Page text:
Sometimes called spots and stripes, stripes and solids or, more rarely, bigs and littles or highs and lows.
All fifteen numbered balls are used in a conventional triangle rack.
Each player is assigned either the solid balls (1-7) or the striped balls (9-15). The object is to pocket all of your assigned balls and then pocket the 8-ball.
24 Random Essential Billiards Terms
Also pro side of the pocket and missing on the professional (or pro) side of the pocket. Sometimes "of the pocket" is left off the phrase. To err on the side of overcutting a difficult corner pocket cut shot rather than undercutting in nine ball; "missing on the professional side of the pocket." So called because experienced players understand that on a thin cut, overcutting the object ball to a corner pocket will far more often leave the object ball in an unfavorable position for the incoming opponent than will an undercut, which often leaves the object ball sitting in front of or nearby the pocket it had been intended for on a miss. By contrast, in eight-ball, except when both players are shooting at the 8 ball, the incoming player after a miss is shooting for different object balls, so this maxim does not apply, and the opposite may be good strategy as, if the object ball stays near the pocket through an undercut, it is advantageously positioned for a subsequent turn and may block the opponent's use of the pocket.
1- Shortened phrase of "ball-in-hand".
2 - In snooker, the ability to place the cue ball anywhere inside the boundaries of the D. This occurs at the start of a frame, and after the cue ball has been potted or forced off the table.
Also a short form of "Ball In Hand".
A ball that is easily made from many positions on the table but which is left untouched while the rack is played, so that in the event the player gets out of position, the shooter has an insurance shot. Typically an insurance ball will be in or near the jaws of a pocket.
This refers to the cluster of balls remaining in a similar position to where they were within the break.
Successive games won without the opponent getting to the table; a five-pack would be a package of five games.
This is a shot that is meant to remove one of your opponent's balls that lies near their pocket in the game of one pocket.
Also striped ones, striped balls. The ball suit (group) of a fifteen ball set that are numbered 9 through 15 and have a wide colored bar around the middle. Compare bigs, highs, yellows, overs; contrast solids.
Side spin on a cue ball on the opposite side of the direction of the cut angle to be played (right-hand english when cutting an object ball to the left, and vice versa). In addition to affecting cue ball position, outside english can be used to decrease throw.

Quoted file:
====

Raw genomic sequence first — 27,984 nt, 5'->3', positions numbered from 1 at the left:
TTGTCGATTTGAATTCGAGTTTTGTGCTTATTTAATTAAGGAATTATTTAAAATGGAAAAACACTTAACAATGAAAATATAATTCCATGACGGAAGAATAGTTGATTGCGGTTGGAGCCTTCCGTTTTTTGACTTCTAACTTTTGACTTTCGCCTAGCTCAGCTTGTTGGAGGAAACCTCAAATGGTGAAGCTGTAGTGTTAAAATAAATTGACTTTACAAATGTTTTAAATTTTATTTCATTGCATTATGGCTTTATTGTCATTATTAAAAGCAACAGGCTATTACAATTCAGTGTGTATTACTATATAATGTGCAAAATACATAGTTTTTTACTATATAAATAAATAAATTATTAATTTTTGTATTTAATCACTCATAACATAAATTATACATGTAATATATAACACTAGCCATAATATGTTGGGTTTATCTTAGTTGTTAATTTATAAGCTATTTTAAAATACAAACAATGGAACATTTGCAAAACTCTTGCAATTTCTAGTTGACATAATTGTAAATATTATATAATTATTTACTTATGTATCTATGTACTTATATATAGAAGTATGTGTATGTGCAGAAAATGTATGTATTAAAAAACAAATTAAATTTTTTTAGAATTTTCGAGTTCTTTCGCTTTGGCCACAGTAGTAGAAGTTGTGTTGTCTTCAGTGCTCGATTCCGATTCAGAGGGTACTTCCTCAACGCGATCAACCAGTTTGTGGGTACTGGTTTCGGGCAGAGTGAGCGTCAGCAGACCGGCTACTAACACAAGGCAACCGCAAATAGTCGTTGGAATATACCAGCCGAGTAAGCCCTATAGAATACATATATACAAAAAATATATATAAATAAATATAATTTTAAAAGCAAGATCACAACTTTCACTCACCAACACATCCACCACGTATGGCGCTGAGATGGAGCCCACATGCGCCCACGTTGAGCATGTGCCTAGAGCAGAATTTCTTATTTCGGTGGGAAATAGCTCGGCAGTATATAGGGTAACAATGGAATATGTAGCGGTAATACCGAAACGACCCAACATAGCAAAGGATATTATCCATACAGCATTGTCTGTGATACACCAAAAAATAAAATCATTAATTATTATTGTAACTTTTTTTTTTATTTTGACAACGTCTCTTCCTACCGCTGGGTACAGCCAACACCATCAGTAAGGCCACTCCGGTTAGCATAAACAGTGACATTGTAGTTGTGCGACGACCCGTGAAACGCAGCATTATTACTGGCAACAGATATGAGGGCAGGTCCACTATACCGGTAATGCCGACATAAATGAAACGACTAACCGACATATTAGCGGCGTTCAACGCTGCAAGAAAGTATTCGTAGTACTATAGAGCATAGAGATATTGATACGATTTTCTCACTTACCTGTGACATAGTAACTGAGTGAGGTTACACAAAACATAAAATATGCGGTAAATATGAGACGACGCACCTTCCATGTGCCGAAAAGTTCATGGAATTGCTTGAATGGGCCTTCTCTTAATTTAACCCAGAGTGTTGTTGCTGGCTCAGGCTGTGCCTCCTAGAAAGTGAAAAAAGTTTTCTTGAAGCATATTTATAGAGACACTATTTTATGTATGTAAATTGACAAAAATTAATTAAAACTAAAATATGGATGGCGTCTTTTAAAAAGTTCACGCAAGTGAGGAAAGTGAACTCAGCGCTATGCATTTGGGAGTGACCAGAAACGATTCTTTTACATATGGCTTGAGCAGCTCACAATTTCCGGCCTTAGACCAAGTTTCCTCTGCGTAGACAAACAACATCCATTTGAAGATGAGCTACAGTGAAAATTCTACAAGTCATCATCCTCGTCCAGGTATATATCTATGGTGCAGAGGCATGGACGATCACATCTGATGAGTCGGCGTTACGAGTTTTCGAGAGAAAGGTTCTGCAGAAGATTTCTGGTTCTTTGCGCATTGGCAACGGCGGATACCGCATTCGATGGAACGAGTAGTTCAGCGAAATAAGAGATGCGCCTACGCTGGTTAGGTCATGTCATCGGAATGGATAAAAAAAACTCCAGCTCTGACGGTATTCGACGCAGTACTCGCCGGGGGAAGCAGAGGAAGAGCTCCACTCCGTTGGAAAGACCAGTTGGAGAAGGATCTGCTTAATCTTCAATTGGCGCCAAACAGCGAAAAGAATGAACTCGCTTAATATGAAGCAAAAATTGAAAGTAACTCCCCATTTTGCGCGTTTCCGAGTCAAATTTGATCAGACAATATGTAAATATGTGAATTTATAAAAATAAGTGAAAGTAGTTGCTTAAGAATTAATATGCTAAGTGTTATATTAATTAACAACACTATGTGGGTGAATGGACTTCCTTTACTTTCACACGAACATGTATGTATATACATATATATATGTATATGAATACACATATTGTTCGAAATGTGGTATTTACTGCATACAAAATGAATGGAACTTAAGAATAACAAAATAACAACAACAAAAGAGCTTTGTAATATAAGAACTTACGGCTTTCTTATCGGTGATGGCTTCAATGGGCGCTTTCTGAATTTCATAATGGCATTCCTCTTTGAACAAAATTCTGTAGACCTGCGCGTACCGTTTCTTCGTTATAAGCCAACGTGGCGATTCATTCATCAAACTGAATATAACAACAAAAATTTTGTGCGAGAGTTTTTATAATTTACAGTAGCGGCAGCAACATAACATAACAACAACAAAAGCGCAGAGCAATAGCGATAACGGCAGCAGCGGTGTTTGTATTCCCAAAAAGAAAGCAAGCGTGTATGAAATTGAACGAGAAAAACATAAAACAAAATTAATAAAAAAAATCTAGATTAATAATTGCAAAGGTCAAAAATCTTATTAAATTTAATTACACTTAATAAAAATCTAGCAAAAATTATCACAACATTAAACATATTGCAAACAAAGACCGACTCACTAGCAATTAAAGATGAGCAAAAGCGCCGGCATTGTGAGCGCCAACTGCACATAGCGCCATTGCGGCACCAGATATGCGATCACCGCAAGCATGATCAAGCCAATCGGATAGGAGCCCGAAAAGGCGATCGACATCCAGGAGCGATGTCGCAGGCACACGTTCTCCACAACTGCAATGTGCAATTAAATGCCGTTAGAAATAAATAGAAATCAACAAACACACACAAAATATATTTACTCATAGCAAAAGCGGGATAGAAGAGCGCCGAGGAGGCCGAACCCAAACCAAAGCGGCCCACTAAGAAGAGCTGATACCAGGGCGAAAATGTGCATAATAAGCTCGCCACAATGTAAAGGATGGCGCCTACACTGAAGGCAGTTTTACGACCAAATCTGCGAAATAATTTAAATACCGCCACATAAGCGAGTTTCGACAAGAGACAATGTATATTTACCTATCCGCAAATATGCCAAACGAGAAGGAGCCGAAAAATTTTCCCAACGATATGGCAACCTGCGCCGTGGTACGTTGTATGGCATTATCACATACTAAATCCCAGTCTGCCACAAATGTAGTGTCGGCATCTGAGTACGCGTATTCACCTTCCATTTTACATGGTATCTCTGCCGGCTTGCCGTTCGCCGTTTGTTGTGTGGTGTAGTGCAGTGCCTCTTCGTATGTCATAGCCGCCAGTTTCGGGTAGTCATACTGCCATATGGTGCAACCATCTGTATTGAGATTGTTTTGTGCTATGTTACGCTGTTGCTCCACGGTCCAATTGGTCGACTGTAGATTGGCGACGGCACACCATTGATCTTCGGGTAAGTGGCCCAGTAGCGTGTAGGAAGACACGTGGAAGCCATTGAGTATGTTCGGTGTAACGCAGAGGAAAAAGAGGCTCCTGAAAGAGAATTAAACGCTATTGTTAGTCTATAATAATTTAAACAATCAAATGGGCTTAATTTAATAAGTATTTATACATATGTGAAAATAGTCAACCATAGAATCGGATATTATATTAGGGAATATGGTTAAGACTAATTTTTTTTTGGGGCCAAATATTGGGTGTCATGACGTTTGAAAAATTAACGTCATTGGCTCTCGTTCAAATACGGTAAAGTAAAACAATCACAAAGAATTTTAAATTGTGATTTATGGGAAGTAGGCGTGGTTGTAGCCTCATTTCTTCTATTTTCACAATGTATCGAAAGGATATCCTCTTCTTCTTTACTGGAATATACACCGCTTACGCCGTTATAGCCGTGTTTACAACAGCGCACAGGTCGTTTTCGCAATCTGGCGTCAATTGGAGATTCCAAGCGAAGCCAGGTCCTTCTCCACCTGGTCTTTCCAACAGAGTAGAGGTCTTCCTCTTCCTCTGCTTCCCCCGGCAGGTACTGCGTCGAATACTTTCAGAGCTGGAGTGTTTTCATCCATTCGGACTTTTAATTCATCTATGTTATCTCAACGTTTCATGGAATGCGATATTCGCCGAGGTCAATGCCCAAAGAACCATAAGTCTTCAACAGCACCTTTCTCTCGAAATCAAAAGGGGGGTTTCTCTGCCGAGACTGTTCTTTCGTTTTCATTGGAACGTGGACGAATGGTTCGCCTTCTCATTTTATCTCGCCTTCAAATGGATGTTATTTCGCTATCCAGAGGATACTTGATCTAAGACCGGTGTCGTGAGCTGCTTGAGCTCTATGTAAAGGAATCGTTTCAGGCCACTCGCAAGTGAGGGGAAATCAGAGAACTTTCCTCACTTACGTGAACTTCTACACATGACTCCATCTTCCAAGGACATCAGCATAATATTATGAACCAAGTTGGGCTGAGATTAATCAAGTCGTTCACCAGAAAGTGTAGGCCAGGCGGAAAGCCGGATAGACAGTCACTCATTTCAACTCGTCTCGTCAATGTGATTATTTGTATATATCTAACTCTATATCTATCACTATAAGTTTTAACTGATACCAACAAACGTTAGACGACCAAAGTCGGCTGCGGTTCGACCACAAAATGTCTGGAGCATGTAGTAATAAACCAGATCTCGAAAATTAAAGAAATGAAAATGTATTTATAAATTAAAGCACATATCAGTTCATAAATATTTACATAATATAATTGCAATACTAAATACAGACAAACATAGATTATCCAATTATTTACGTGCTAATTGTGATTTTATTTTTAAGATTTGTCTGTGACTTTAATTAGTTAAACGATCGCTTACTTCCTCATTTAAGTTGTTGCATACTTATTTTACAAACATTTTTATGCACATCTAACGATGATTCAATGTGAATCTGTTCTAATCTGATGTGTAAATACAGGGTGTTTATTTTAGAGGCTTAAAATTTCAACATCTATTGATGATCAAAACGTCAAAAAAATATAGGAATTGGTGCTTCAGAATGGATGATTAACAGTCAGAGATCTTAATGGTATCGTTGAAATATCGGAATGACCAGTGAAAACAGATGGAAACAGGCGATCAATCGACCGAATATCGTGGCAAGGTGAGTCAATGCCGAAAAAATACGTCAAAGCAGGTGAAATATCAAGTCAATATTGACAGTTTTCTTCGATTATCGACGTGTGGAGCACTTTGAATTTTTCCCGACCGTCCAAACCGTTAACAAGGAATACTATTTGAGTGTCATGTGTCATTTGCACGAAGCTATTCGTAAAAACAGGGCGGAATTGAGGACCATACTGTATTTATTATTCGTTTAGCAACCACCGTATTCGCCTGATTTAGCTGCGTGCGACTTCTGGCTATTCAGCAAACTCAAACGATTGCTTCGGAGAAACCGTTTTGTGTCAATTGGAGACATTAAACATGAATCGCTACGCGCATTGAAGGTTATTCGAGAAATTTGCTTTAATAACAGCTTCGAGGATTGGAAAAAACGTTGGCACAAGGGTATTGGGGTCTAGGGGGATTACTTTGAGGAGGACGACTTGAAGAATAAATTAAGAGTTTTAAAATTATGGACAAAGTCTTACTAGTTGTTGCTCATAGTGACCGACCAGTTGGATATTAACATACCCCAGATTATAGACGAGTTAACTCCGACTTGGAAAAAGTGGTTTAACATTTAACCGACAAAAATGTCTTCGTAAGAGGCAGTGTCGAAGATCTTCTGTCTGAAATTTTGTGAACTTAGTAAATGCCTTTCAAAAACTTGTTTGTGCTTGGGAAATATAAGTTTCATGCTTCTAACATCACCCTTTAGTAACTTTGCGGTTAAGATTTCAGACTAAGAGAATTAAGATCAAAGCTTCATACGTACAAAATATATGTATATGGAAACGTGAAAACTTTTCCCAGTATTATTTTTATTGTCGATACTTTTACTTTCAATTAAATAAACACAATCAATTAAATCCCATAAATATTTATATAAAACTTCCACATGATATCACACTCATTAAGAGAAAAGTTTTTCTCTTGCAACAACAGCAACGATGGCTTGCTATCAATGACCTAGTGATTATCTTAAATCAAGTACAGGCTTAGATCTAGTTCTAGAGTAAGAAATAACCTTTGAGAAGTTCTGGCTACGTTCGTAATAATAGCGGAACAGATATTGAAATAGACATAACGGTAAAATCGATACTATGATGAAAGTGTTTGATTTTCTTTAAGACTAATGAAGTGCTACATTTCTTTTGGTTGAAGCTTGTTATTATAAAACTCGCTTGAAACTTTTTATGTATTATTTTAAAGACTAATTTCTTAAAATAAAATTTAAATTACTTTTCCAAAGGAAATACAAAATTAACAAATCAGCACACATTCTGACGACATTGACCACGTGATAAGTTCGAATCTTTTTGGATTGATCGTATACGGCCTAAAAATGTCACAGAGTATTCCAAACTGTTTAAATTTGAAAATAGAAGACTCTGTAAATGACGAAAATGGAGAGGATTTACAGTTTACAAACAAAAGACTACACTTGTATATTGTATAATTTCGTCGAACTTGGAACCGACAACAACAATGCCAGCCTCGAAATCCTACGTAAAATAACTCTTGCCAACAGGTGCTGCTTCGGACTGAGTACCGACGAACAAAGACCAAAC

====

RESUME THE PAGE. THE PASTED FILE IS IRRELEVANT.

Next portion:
Nine Ball is a rotation game so a player must hit the lowest numbered ball first.
The object of the game is pocket the 9-ball on any legal shot.
18d 3h 21m 25s
6d 3h 45m 1s
28d 6h 21m 50s
This is a tool used to keep your cue tip from mushrooming. This small tool slides over the tip and turns to refine the sides, keeping your tip shaped the way it should be.
All-Africa Pool Association. The AAPA is a member of the WPA.
This is a table that offers poor conditions for play; it is either dirty, wet, or overall poor quality.
This is a match where a player must win so many games more than the other player in order to win the match.
Adjectival expression for a player's deadly game; "watch out, he plays jam up.
A player who during the course of a tournament does not lose focus. Typically said of those players that regularly make it to the finals of a tournament.
In APA, once a player has received at least 10 scores in a format, they will have established their skill level. Their established skill level can go up or down depending on their perdformance and is clculated by the APA's Equalizer Handicap System.
The BCA Pool League is one of the major amateur pool leagues in the United States and is present in over a dozen other countries outside the U.S., with a significant presence in Canada
This is another name for One Pocket pool.
Short for top spin, i.e. same as follow.
Chiefly British: The half of the table in which the object balls are racked (in games in which racked balls are used). This usage is conceptually opposite that in North America, where this end of the table is called the foot. In snooker, this is where the reds are racked, nearest the black spot; this is the area in which most of the game is usually played.
Chiefly American: Exactly the opposite of the above - the head end of the table. No longer in common usage.
5d 12h 24m 44s
7d 13h 34m 50s
5d 12h 32m 17s
This is to use running english or soft speed in order to open up the angle on a particular bank shot.
Principally British: In snooker, if a player wins a match without the need for the final session to be played (for example, if a player wins a best-of-25-frames match split into three sessions - two sessions of eight frames and one of nine - by a margin of say, 13 frames to 3), then they are said to have won the match "with a session to spare".
A shot, especially common in straight pool and in some variants of blackball (but not WEPF/EPA rules), in which a player intentionally commits a foul with the object in mind of either leaving the opponent with little chance of running out or simply to avoid shooting where no good shot is presented and to do anything else would give the opponent an advantage. It is often referred to in straight pool as a "back scratch."
Any system for banking or kicking balls multiple rails which uses table diamonds as aiming references.
This is to lay down the money on the table in a betting game before play begins to ensure pay up at the end.